What can I do here? Leveraging Deep 3D saliency and geometry for fast and scalable multiple affordance detection

12/03/2018 ∙ by Eduardo Ruiz, et al. ∙ University of Bristol 0

This paper develops and evaluates a novel method that allows for the detection of affordances in a scalable and multiple-instance manner on visually recovered pointclouds. Our approach has many advantages over alternative methods, as it is based on highly parallelizable, one-shot learning that is fast in commodity hardware. The approach is hybrid in that it uses a geometric representation together with a state-of-the-art deep learning method capable of identifying 3D scene saliency. The geometric component allows for a compact and efficient representation, boosting the performance of the deep network architecture which proved insufficient on its own. Moreover, our approach allows not only to predict whether an input scene affords or not the interactions, but also the pose of the objects that allow these interactions to take place. Our predictions align well with crowd-sourced human judgment as they are preferred with 87 almost four times (4x) better performance over a deep learning-only baseline and are seven times (7x) faster than previous art.

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1 Introduction

Vision emerged to function and operate in the 3D world, and perhaps its most fundamental question is what is it actually for? The early propositions to computationally address what Vision is for by Marr [Marr1982], have set a path to aim, and often end with, the recovery of a representation about the environment.

Figure 1: Plausible scenes generated with interaction affordances (green objects and their poses) determined by our hybrid deep-geometric method. We determine over 80 affordances simultaneously in real-time on never before seen RGBD scenes.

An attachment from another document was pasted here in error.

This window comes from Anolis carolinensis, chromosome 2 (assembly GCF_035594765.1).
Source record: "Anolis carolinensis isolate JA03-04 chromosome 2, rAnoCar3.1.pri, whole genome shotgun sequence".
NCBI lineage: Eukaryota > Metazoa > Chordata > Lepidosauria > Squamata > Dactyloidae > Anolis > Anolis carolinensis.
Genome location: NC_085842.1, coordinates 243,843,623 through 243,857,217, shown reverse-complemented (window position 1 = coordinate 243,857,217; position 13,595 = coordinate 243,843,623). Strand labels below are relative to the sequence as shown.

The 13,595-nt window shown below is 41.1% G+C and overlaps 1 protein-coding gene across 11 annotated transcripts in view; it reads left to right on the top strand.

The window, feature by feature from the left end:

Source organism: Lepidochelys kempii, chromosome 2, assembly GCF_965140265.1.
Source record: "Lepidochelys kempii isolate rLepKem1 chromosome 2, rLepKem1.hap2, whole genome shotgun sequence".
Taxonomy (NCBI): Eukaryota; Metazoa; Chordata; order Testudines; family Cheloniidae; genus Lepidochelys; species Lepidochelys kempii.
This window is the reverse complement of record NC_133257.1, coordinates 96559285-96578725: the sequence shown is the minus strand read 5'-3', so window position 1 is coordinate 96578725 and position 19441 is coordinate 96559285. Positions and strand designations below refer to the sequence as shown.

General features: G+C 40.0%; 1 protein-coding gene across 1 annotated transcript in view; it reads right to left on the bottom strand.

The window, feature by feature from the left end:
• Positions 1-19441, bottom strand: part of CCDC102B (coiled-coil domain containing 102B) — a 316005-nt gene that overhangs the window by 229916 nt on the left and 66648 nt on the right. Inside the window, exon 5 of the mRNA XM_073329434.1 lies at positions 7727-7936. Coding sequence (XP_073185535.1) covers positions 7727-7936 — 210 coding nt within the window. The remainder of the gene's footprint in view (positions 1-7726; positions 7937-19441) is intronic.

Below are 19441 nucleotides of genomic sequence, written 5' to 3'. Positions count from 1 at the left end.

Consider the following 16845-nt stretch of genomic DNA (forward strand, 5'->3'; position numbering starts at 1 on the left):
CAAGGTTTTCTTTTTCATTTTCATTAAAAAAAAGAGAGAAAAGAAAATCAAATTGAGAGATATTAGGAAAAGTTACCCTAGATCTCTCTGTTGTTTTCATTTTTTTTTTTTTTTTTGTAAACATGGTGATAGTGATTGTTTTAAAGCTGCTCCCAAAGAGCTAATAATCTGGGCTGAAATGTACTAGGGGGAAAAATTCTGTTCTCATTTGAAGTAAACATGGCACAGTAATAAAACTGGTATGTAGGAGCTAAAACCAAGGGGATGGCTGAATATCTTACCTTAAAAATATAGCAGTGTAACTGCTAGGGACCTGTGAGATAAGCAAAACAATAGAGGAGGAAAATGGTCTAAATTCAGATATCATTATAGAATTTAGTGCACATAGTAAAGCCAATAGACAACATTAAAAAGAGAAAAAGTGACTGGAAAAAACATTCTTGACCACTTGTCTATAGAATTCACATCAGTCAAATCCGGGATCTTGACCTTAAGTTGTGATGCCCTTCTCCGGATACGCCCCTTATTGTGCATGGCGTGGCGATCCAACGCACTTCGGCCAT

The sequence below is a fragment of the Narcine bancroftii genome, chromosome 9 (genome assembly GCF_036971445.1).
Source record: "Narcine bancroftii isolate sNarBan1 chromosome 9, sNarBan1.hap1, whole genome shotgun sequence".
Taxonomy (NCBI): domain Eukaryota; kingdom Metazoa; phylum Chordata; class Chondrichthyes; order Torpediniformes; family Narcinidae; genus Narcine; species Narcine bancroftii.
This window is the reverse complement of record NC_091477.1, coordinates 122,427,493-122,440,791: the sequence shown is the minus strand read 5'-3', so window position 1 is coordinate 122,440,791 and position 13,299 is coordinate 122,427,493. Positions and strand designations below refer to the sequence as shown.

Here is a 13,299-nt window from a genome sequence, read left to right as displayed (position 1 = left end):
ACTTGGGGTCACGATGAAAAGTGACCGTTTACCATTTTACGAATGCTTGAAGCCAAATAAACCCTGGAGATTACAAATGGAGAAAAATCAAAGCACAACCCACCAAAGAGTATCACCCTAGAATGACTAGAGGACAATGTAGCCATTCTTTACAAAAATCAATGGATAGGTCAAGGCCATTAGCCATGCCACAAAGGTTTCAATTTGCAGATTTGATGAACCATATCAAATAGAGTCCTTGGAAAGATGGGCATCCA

Figure 2:

We leverage the ability of the interaction tensor to generate single-affordance predictions from a single example. Then, using a deep neural network we learn 3D salient locations in order to construct and optimize a multiple-affordance descriptor. This allows us to answer questions such as “What can be afforded here?” on never-seen before scenes. Please see video material for further information.

However earlier, the view posed by J.J. Gibson [gibson1977], called for a visual perception that is there to rather help the perceiving agent to interact with the world. Through the coining of the term affordance, visual perception is described as a process to understand what can be done where. Such representation of the world is immediately useful, as by definition, it is one that already takes into account what the agent is capable of —The affordance is about the interaction between object and scene and not about either of these in isolation.

In contrast, current efforts in visual affordance determination, starkly favor strategies that distance themselves from the agent’s capabilities. Many of the approaches for affordance learning rely on object detection, segmentation or classification to then map functionality to specific object classes and from this to affordances [AffordanceNet18, Chuang2018]. We believe that the learning of an affordance should not be about the classification of all possible object-instances (and scenes), or assigning arbitrary labels to them —since a cup is not only for drinking but also a paperweight, or even a tool to build sand castles. Affordance determination is less about learning the label and more about capturing the intended interaction. Understanding the world via affordances is thus, arguably, a primary task for visual perception in the 3D world.